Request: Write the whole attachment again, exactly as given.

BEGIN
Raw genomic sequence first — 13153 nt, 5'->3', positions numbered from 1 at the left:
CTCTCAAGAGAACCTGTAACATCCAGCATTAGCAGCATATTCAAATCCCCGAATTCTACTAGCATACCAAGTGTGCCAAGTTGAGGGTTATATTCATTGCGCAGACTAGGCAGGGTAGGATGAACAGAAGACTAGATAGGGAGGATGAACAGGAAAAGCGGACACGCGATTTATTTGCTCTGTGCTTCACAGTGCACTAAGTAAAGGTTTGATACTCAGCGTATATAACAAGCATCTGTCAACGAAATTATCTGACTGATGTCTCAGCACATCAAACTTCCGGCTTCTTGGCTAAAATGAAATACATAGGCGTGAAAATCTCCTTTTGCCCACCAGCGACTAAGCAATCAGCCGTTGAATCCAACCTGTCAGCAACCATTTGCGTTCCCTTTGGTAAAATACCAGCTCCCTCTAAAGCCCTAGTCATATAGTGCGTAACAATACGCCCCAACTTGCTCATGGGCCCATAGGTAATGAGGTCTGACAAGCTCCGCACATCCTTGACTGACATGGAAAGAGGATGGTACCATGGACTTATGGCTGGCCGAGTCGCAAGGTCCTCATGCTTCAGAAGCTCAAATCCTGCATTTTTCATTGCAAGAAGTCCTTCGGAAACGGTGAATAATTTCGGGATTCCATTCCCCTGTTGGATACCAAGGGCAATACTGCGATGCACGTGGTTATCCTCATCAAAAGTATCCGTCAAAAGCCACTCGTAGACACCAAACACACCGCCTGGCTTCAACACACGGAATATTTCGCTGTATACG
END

Raw genomic sequence first — 13153 nt, 5'->3', positions numbered from 1 at the left:
CTCTCAAGAGAACCTGTAACATCCAGCATTAGCAGCATATTCAAATCCCCGAATTCTACTAGCATACCAAGTGTGCCAAGTTGAGGGTTATATTCATTGCGCAGACTAGGCAGGGTAGGATGAACAGAAGACTAGATAGGGAGGATGAACAGGAAAAGCGGACACGCGATTTATTTGCTCTGTGCTTCACAGTGCACTAAGTAAAGGTTTGATACTCAGCGTATATAACAAGCATCTGTCAACGAAATTATCTGACTGATGTCTCAGCACATCAAACTTCCGGCTTCTTGGCTAAAATGAAATACATAGGCGTGAAAATCTCCTTTTGCCCACCAGCGACTAAGCAATCAGCCGTTGAATCCAACCTGTCAGCAACCATTTGCGTTCCCTTTGGTAAAATACCAGCTCCCTCTAAAGCCCTAGTCATATAGTGCGTAACAATACGCCCCAACTTGCTCATGGGCCCATAGGTAATGAGGTCTGACAAGCTCCGCACATCCTTGACTGACATGGAAAGAGGATGGTACCATGGACTTATGGCTGGCCGAGTCGCAAGGTCCTCATGCTTCAGAAGCTCAAATCCTGCATTTTTCATTGCAAGAAGTCCTTCGGAAACGGTGAATAATTTCGGGATTCCATTCCCCTGTTGGATACCAAGGGCAATACTGCGATGCACGTGGTTATCCTCATCAAAAGTATCCGTCAAAAGCCACTCGTAGACACCAAACACACCGCCTGGCTTCAACACACGGAATATTTCGCTGTATACG